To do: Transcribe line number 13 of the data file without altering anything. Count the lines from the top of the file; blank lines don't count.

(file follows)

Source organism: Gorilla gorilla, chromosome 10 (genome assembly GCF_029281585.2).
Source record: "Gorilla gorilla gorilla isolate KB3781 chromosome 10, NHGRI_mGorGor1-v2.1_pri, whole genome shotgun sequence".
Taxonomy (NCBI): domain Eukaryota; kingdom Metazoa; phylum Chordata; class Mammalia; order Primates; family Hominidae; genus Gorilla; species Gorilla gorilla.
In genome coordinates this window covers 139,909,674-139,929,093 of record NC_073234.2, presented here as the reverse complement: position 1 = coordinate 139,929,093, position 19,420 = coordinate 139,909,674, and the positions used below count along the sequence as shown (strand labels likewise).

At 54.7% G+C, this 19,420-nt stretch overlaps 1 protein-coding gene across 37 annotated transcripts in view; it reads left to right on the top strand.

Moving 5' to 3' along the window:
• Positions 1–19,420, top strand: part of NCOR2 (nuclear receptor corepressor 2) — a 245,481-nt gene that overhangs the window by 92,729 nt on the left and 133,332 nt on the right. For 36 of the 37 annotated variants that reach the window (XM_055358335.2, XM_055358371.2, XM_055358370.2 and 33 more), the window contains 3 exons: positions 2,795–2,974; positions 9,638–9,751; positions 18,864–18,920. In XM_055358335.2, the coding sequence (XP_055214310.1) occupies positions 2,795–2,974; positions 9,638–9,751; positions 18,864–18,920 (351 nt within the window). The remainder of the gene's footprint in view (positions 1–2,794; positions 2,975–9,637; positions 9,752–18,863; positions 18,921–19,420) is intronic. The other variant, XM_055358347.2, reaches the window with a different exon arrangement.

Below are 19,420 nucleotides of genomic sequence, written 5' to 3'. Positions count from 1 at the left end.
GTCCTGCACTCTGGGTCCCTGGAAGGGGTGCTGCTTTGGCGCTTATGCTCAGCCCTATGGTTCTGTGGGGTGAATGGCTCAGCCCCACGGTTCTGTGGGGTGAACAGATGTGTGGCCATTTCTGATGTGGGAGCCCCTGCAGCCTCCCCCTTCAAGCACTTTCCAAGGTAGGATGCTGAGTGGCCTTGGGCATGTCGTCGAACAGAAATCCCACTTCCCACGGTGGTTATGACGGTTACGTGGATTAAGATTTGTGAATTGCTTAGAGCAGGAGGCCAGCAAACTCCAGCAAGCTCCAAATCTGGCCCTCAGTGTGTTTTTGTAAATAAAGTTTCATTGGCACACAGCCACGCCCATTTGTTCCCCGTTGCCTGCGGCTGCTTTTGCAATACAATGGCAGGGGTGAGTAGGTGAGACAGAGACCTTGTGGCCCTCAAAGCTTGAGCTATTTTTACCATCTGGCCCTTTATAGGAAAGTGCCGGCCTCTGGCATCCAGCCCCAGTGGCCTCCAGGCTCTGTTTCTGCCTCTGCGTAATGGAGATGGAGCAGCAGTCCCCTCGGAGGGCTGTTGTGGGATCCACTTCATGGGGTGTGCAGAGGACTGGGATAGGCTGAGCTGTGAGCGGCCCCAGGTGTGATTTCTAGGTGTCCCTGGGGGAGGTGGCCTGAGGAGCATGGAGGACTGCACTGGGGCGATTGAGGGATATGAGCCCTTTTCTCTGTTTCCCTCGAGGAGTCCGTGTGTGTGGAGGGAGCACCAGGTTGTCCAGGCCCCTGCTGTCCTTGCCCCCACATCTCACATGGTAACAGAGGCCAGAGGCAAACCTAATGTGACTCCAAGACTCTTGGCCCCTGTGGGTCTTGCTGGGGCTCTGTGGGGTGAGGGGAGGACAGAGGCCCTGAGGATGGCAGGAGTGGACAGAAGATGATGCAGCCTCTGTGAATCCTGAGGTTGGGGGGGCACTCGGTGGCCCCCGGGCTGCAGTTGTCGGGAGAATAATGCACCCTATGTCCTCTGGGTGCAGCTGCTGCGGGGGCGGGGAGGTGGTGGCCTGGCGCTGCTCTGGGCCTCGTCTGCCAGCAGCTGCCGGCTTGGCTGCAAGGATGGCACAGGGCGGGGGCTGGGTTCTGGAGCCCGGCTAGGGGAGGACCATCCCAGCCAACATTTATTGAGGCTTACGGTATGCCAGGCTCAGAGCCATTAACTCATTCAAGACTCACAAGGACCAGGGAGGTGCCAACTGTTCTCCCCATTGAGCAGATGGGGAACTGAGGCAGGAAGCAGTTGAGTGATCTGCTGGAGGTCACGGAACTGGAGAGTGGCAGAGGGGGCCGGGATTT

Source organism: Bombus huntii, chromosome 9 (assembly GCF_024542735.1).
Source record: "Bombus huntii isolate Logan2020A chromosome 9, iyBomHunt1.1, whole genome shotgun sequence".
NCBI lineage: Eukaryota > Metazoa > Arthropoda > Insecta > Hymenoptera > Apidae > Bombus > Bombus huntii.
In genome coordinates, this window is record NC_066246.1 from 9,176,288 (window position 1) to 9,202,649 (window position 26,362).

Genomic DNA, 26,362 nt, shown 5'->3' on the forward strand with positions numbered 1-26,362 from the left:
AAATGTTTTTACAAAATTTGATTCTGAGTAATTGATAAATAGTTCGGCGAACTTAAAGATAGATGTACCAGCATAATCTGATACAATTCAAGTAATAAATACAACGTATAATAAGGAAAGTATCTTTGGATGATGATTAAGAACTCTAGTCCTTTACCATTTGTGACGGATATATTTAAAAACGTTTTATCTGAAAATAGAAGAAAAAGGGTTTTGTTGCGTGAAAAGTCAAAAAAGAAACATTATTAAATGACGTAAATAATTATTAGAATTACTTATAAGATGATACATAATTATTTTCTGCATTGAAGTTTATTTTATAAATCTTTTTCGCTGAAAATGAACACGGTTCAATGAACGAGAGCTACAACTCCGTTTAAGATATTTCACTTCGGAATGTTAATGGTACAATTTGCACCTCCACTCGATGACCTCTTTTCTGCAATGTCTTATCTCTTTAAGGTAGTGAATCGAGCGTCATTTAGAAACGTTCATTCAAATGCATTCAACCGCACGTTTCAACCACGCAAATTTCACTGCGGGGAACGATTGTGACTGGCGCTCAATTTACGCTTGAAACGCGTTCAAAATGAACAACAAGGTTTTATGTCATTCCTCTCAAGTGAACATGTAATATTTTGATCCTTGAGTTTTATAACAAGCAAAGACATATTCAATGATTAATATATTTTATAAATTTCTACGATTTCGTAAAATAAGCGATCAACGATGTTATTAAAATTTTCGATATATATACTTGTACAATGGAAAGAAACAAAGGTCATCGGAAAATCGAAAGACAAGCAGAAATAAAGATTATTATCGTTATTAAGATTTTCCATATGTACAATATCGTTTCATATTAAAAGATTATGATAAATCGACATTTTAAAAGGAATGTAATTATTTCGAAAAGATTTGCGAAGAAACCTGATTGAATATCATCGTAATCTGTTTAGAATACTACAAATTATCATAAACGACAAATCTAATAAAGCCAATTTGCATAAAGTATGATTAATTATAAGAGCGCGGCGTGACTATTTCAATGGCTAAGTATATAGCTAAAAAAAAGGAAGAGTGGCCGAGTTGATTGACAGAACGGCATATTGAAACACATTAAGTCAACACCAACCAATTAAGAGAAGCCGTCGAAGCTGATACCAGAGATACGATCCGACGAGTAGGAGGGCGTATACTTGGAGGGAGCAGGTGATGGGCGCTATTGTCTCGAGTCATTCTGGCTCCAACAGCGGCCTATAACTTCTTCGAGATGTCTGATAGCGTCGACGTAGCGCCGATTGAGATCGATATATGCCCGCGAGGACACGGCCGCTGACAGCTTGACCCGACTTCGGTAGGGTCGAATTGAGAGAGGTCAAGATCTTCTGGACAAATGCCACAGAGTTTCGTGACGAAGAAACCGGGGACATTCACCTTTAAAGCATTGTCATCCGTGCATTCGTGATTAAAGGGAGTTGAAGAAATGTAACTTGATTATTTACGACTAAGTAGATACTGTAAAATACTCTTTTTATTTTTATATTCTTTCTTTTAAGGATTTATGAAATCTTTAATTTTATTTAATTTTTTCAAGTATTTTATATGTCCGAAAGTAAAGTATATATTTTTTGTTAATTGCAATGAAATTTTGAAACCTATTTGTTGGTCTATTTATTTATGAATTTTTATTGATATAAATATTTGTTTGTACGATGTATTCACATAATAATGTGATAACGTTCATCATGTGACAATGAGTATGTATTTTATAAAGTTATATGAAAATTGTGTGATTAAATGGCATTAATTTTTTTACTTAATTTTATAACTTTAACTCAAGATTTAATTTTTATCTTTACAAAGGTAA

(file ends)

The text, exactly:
In genome coordinates, this window is record NC_066246.1 from 9,176,288 (window position 1) to 9,202,649 (window position 26,362).